Thursday, 31 January 2013

Breast cancer cells TWIST macrophages to aid blood vessel growth

Epithelial to mesenchymal transition (EMT) is a process where epithelial cells, those that form tissues of our major organs such as the lungs, gut, skin and breast can transform into mesenchymal cells. This transition causes the cells to take on a more motile and flexible pattern of behaviour. EMT is a crucial process in the initial development of the human body and also helps to repair damaged tissue following wounds. However, cancer cells are also able to exploit the process of EMT to help them to help them leave the mass of epithelial cells forming the primary tumour and move to distant secondary sites.

The processes that regulate EMT during development are highly regulated, this is achieved in part by small proteins called transcription factors. Transcription factors interact with DNA and recruit machinery that controls when genes are made into the proteins, which ultimately bring about changes within the cell. Three transcription factors particularly important in EMT during development are: Slug, Snail and Twist; recently these proteins have begun to be investigated in the context of cancer. They are often up-regulated in cancer and their presence in tumours may indicate a poor survival rate for patients. They promote cancer mainly through their effects on proteins involved in EMT, and much research is being currently undertaken with this aspect in mind.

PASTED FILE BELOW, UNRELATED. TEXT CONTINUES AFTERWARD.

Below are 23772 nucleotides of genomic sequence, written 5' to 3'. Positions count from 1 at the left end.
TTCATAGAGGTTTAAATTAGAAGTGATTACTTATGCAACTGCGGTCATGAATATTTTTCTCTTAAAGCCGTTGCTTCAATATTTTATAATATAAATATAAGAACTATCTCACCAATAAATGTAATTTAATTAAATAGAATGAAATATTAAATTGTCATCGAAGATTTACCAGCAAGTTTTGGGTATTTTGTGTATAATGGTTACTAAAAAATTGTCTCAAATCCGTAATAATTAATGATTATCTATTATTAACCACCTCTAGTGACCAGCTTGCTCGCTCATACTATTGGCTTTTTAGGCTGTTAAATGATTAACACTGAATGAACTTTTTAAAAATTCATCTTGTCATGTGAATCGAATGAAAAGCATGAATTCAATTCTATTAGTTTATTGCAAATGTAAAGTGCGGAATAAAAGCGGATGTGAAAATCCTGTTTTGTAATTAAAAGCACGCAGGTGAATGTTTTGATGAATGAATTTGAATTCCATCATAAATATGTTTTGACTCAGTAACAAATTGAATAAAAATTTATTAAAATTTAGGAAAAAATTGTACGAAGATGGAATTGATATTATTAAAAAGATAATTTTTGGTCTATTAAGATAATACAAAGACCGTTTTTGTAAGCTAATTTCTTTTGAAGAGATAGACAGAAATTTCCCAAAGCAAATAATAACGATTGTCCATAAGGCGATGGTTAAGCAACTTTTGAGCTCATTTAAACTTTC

However, a study published this month in the journal Cancer Research by Low-Marchelli and colleagues describes a novel function for Twist in the way in which cancer cells recruit blood vessels. This process, termed angiogenesis, is required to give a tumour sufficient blood to continue to grow. Normal breast epithelial cells do not express detectable levels of Twist, but when Twist is artificially added to these cells they are better at encouraging blood vessel growth.

While looking for the mechanism by which Twist increases angiogenesis, the group found that Twist expressing breast cells released more of one particular signalling protein, CCL2, than normal breast cells. This CCL2 was shown to be required for the promotion of blood vessel growth by Twist; interestingly this was independent of Twist’s role in EMT. CCL2 belongs to a group of proteins called chemokines which act to attract other cells to move towards their source, in this case the breast cancer cells. The cells which are attracted to this CCL2 are an immune cell called macrophages, cells which are normally required for the removal of damaged, infected or even cancerous cells. However, the signalling molecules released by macrophages can also promote tumour growth directly as well as promoting stages of blood vessel development.

In conclusion, this study has elegantly revealed a mechanism where Twist in breast cancer cells can cause increased CCL2 levels to attract macrophages and promote blood vessel growth. This is an interesting new facet to Twist biology, adding further complexity to its role in cancer.

Mentioned Articles

Low-Marchelli JM, Ardi VC, Vizcarra EA, van Rooijen N, Quigley JP, Yang J. (2013)
Twist1 Induces CCL2 and Recruits Macrophages to Promote Angiogenesis
Cancer Res. 2013 Jan 15;73(2):662-71. doi: 10.1158/0008-5472.CAN-12-0653.

Shioiri M, Shida T, Koda K, Oda K, Seike K, Nishimura M, Takano S, Miyazaki M. (2006)
Br J Cancer. 2006 Jun 19;94(12):1816-22. doi:10.1038/sj.bjc.6603193

J Exp Clin Cancer Res. 2010 Sep 1;29:119. doi: 10.1186/1756-9966-29-119.

No comments:

Post a Comment